Wednesday, May 30, 2007

Chavez shuts down the press

Reactions from Santo Domingo

The news of the rise potential dictator in the richest nation to the south arrives here in Santo Domingo on the 46th anniversary of the death of Trujillo, the strongman who ruled without mercy for thirty one years.

Last night thousands of protestors and supporters took to the streets of Caracas prostesting the closure of the only oppostion television station with national coverage whose license was not renewed by the government. The TV station had long been a critic of Chavez and was implicated in the attempted coup against hm in 2004.

Michelle Bachelet, the socialist president of Chile, alluded to the closure, saying:"Freedome of expression is a gift of gold."

Hugo Chavez has great popularity throughout Latin America, not only perhaps for his rages against the imperialism of United States which has so often been on the side of the oppressors, but also for his solidarity with the poor, his ability to free his country from submission to the IMF and the World Bank, his identification with Africa, and last, but certainly not least, his generous discount oil programs to poor countries. Yet his totalitarian methods are inspiring fear, particularly here, in this country which has only known a generation of freedom.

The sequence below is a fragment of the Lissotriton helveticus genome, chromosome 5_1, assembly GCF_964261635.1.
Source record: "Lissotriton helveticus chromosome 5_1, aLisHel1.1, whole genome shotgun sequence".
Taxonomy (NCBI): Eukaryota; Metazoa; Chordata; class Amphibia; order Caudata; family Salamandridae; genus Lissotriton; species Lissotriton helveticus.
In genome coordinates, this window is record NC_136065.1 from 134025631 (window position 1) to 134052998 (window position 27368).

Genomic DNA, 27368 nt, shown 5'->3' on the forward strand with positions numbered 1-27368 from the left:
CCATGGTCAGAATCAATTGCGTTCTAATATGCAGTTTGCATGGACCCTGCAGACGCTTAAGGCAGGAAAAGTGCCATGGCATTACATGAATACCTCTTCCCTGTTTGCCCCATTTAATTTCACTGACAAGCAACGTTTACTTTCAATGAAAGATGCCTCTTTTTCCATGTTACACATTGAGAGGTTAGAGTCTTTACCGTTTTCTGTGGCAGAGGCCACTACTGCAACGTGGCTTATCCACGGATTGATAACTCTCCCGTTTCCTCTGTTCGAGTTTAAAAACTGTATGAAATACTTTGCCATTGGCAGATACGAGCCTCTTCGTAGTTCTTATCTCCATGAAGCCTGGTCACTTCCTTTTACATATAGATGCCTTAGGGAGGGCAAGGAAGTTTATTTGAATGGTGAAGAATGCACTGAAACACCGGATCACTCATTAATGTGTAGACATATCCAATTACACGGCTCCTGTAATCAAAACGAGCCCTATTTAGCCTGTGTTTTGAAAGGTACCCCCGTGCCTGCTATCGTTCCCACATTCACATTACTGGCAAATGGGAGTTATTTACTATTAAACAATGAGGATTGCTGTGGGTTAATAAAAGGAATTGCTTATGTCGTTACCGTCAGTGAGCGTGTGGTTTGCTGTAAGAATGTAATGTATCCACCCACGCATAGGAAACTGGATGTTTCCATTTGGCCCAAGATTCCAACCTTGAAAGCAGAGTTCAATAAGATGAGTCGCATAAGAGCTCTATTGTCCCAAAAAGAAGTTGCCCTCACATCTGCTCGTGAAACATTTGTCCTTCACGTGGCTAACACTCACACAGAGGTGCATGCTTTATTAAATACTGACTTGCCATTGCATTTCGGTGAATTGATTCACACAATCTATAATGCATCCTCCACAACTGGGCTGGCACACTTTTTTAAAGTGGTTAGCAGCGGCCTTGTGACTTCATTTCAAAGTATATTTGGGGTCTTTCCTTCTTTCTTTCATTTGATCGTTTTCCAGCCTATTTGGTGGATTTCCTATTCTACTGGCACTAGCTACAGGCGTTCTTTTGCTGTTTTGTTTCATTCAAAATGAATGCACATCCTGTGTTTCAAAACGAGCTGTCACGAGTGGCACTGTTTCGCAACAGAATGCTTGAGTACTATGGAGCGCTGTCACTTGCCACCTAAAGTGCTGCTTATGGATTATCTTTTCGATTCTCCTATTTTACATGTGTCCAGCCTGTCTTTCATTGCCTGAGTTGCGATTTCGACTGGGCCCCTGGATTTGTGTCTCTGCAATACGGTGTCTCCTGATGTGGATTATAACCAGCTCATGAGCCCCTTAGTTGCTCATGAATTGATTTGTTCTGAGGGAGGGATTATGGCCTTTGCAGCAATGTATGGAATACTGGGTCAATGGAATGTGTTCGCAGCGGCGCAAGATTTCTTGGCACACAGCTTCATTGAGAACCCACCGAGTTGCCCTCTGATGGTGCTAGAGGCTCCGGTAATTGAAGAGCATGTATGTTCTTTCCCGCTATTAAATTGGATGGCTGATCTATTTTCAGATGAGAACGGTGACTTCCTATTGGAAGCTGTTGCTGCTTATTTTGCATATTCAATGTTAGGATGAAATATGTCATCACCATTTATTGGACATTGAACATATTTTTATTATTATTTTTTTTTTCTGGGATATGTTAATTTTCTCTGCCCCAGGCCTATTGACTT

Chavez has been a welcomed visitor on this side of Hispaniola and hailed as a hero in the Haitian capital of Port au Prince. Haiti, as an independent nation in 1804, was the launching site for the independence of Latin America, the first "Bolivarian" revolution, hosting first Francisco de Miranda in 1806 the precursor to Simon Bolivar, and then in 1817 under President Petion, giving aid and support to Simon Bolivar. Chavez does not forget his nation's debt to Haiti.

President Chavez has ruled by decree since the National Assembly gave him that authority in 2005. The opposition party boycotted the elections in 2005 and therefore had no representation in the government. Chavez said that he wanted extraordinary powers in order to swiftly move forward the socialist revolution, nationalizing the oil fields (which he completed by the beginning of this month), and gaining state control of the media, which he has just done. The Venezuelan state now owns a controlling interest in all the oil fields although private companies have been invited to continue as minority share holders.

Norway, arguably a strong democracy and top of the United Nations Human Development Index, the 3rd largest oil exporting nation in the world, (Venezuela is the 6th according to the CIA factbook) has a 50% tax on oil production so that claiming the natural resources of the nation as belonging to all the citizens is also possible within a democracy.

Chavez, having now supressed a powerful voice of the opposition, has taken a large step down into the darkeness of totalitarianism, which was certainly not the revolution dreamed of by Simon Bolivar.


thwap said...

I think you are being a little too alarmist.

This discussion includes different perspectives on Chavez's recent actions:

Babette said...

Thanks for the link but as I scrolled through it seemed that others were also a bit alarmed about the "ruling by decree". I believe that freedom of the press is an essential for a nation. Plenty of socialist nations have it. Without it,what one has is totalitarianism.